Journey from cancer, sepsis survivor to Marymount nursing graduate

Journey from cancer, sepsis survivor to Marymount nursing graduate

About a decade ago, Chantal Bserani was given less than a five percent chance of survival. But last month, she stood on the stage at Marymount University’s Spring 2024 Nursing Pinning Ceremony, speaking to a crowd of hundreds while celebrating a milestone in her pursuit of a new career helping others.

Bserani, a 52-year-old mother of two, just graduated from Marymount’s accelerated second-degree Bachelor of Science in Nursing program as part of the University’s Class of 2024. Driven by a lifelong desire to help those in need, her journey to this moment was anything but typical. She initially planned on becoming a doctor but changed her major and earned a sociology degree in 1995, seeking to assist marginalized communities. She worked as a social worker and helped at-risk youth before pursuing a fitness career, running classes as a trainer, weightlifting coach and cycling instructor.

Journey from cancer, sepsis survivor to Marymount nursing graduate

But her life took a dramatic turn at 39 when she was diagnosed with cancer, a disease that had already profoundly affected her family.

“My mom was one of seven children, and four of her sisters died from breast cancer all before they reached 60. And my mom herself died of ovarian cancer,” Bserani reflected. “I began having mammograms yearly at 21, and when I turned 30 it was every six months due to my family history.”

Despite her active lifestyle, she suffered from an emotional roller coaster as she faced bilateral breast cancer and underwent 14 surgeries over eight years, battling sepsis and septic shock that resulted from three hospital-acquired infections. It all started with a concerning mammogram that revealed five tumors – fortunately caught early at stages 0 or 1, but still fast-growing and aggressive. Longing for a reduced risk of cancer recurrence later in life, Bserani opted for a radical bilateral mastectomy.

“I remember every day after the surgery, I felt worse. Just lifting a glass felt like I had run a marathon,” she recalled. “After several days I finally called the doctor back, but I passed out before I finished the call.”

Rushed to the hospital with a fever of 106 degrees, Bserani’s condition worsened as she became septic.

“It was terrible – a priest came in at one point. Nobody told me at the time that I had a less than five percent chance of living,” Bserani said. “Nothing was working. They tried different cocktails of antibiotics but my fever wouldn’t break.”

Bserani in the hospital following surgery

Despite the dire prognosis and a multi-month hospital stay, she survived. But that was just the beginning of a long and painful journey that included continuous use of PICC line-administered antibiotics and the diagnosis of an autoimmune disease that attacked her reconstructive implants.

“I had to have surgeries to radically remove previous reconstruction, and they would last six to 10 hours each and the recovery would take months. Every surgery left me starting from a place of almost complete upper body immobility, zero energy and no strength,” Bserani explained. “My last surgery was in 2018, and now I have over 350 staples inside of me. You get used to the pain after a while, but it still took a lot of time to recover from all of the surgeries I went through.”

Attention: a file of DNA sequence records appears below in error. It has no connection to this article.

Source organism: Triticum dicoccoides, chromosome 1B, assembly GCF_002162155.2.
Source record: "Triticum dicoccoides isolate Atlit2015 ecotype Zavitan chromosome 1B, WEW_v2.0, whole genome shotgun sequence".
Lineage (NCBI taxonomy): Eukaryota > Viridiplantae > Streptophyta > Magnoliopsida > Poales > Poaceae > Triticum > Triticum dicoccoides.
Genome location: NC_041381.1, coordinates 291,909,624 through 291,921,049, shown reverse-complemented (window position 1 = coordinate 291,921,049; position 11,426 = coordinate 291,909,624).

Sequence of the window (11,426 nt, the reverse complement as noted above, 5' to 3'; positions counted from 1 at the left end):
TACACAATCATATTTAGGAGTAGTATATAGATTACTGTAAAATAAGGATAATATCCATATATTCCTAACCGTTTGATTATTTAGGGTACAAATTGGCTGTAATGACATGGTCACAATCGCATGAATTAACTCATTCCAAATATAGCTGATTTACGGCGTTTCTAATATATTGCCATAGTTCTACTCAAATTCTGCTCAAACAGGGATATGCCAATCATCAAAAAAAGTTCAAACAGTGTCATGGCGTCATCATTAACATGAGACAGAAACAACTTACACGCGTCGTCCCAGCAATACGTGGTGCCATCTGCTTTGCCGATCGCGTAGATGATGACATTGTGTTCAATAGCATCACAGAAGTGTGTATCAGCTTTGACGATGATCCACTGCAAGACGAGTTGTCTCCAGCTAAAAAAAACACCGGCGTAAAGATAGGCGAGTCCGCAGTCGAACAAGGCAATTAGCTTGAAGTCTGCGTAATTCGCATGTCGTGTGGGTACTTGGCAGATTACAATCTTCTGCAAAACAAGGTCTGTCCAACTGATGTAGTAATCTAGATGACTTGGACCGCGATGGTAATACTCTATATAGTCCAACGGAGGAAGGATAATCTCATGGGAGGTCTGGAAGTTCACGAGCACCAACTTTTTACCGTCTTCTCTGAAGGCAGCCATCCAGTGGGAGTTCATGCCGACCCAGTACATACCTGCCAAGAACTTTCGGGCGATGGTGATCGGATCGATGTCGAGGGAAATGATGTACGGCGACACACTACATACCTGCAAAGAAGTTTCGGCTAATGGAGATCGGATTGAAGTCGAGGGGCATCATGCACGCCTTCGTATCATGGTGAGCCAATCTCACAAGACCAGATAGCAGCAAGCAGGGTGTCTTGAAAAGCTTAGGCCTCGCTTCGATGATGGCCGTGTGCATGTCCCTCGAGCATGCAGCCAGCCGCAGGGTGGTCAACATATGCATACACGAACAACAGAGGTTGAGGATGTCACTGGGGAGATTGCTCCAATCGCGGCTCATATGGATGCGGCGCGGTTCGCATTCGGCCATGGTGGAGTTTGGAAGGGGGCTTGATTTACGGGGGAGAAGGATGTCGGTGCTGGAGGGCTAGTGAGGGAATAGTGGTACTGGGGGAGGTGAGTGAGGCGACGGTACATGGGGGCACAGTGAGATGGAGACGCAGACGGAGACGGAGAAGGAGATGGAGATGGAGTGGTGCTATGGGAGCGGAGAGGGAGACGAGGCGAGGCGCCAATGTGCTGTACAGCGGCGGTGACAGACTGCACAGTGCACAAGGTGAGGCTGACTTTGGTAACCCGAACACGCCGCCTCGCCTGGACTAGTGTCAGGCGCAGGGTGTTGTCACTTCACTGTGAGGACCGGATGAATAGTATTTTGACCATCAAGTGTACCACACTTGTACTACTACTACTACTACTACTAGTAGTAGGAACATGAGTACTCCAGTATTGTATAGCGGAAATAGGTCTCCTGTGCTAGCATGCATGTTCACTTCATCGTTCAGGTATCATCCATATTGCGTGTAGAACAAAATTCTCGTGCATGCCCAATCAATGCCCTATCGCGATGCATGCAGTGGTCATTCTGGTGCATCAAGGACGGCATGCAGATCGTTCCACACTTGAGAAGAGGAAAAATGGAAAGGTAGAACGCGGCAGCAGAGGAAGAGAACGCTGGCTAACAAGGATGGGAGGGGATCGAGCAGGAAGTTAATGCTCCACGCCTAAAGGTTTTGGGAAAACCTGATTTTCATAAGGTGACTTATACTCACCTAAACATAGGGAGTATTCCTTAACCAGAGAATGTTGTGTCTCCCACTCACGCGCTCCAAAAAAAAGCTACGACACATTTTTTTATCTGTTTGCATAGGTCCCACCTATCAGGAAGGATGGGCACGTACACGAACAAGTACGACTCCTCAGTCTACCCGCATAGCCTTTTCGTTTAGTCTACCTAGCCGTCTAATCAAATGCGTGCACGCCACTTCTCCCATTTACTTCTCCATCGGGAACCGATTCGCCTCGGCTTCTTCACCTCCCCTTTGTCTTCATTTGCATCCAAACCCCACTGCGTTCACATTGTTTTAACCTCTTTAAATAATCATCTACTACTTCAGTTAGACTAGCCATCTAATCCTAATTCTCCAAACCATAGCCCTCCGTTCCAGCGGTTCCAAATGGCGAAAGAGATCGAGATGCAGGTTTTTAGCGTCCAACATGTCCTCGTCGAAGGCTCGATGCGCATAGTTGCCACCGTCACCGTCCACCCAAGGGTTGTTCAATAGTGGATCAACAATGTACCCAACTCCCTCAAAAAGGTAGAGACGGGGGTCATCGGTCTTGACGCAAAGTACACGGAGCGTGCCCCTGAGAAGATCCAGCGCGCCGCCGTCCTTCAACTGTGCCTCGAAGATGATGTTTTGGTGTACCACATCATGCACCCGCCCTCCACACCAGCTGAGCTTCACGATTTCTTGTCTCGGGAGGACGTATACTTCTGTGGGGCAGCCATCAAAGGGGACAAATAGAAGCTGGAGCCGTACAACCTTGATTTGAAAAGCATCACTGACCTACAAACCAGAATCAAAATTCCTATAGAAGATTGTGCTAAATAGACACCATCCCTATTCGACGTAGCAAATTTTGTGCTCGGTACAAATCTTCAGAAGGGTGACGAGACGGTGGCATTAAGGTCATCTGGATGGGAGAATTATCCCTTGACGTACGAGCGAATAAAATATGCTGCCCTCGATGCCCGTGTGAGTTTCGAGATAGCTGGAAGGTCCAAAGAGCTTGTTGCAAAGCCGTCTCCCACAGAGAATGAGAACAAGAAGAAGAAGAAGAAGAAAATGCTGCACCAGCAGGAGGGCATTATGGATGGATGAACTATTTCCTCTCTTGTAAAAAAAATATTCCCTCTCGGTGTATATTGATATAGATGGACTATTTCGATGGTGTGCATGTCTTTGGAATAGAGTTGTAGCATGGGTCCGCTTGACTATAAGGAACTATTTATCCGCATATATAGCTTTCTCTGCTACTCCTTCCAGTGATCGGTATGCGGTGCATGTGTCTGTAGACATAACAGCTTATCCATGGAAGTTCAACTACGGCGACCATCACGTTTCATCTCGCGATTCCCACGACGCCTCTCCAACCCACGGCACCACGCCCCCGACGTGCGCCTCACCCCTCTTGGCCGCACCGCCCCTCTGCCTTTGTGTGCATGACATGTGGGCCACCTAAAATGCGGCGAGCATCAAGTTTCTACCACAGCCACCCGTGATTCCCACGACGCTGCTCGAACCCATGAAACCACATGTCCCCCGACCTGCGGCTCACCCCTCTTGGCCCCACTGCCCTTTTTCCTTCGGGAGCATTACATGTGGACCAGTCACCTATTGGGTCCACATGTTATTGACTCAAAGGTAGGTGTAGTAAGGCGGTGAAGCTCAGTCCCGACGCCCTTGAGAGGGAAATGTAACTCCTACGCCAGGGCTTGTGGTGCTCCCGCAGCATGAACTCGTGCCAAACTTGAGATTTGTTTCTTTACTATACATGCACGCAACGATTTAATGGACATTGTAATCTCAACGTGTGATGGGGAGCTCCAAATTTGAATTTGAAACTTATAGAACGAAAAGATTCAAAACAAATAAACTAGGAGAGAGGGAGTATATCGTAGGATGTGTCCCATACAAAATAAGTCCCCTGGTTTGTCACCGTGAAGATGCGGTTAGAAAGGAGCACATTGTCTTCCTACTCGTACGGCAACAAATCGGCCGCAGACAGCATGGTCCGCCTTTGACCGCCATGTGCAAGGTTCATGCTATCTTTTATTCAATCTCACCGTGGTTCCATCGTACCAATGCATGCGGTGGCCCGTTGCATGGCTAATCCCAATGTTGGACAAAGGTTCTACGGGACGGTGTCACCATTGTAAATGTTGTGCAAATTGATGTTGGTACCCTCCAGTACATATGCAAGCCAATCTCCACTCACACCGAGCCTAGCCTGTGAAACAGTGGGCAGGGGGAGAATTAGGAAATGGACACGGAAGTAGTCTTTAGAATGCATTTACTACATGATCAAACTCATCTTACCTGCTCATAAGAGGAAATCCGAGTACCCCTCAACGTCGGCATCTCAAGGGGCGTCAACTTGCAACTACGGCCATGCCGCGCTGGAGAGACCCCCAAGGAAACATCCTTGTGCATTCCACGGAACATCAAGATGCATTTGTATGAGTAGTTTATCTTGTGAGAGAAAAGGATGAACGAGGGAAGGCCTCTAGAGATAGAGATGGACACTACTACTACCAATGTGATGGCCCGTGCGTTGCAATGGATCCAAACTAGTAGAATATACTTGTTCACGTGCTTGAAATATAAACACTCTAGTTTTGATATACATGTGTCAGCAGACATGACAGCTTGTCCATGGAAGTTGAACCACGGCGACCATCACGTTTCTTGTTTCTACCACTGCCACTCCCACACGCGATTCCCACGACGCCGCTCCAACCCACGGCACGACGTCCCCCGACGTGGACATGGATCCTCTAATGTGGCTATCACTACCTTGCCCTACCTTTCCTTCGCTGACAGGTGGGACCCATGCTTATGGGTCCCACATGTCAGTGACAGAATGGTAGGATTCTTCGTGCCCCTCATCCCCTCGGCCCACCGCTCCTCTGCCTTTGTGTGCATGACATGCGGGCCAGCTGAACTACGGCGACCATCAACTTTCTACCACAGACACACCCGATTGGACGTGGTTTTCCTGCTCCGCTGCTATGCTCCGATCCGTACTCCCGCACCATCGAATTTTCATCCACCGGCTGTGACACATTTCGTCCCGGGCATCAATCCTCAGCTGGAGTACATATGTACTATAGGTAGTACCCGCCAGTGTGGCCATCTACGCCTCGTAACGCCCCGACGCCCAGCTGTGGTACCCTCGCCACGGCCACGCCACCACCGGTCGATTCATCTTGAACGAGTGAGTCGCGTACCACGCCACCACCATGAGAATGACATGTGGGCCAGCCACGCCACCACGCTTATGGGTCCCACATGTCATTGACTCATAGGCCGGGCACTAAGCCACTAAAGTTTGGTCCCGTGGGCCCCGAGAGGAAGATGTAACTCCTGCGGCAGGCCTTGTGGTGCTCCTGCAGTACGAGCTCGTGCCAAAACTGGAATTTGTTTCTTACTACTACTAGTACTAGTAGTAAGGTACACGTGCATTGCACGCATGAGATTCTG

If there was one silver lining, it was how Bserani discovered a new calling. The compassion and dedication of the nurses she encountered inspired her to change her career path.

“I didn’t realize all of the things that nurses do – every aspect of a patient care plan is implemented by the nurses,” she said. “That includes vigilant assessments, interventions, precautions, calculating medication dosages, patient and family education, connection to services and rehab teams and, perhaps most importantly, advocating for patients and evaluating their progress both physically and emotionally.”

The COVID-19 pandemic solidified Bserani’s decision to attend nursing school. She wanted to make a meaningful impact on the world, so she chose Marymount for its accelerated BSN program and its personal approach and started in Fall 2022.

“It felt like every time I called other schools, I talked to someone different and no one knew who I was. But Marymount was great during the admissions process,” she said. “All of the faculty and clinical educators were amazing. The professors were tough on us, as they should be – because it’s life and death and we can really impact someone’s outcome.”

Bserani with classmates in Marymount's Malek School of Nursing Professions

As a Marymount student, Bserani became a mentor to her peers throughout her classes, nursing simulations and clinical rotations.

“I was sort of the unofficial ‘mom’ in our cohort. I would tell them that there’s always something to do and to be proactive, because it matters,” she advised. “Patients will come into contact with us and we can anticipate their needs or help when we see they’re struggling.”

Bserani will soon start her residency at Georgetown University Hospital’s Post-Anesthesia Care Unit, bringing her journey full circle. From surviving a life-threatening illness to becoming a nurse dedicated to patient care, her story is one of resilience and transformation.

“Chantal’s story exemplifies the power of Marymount’s student-centric approach,” said Dr. Andrew Wolf, Director of Marymount University’s Malek School of Nursing Professions. “Our faculty are deeply committed to empowering each student to reach their full potential. They connect with students on a personal level, rallying around them to provide the individualized support and guidance they need to succeed. This unwavering dedication is at the heart of the Marymount experience.”

Crowd applauds Bserani during Spring 2024 Nursing Pinning Ceremony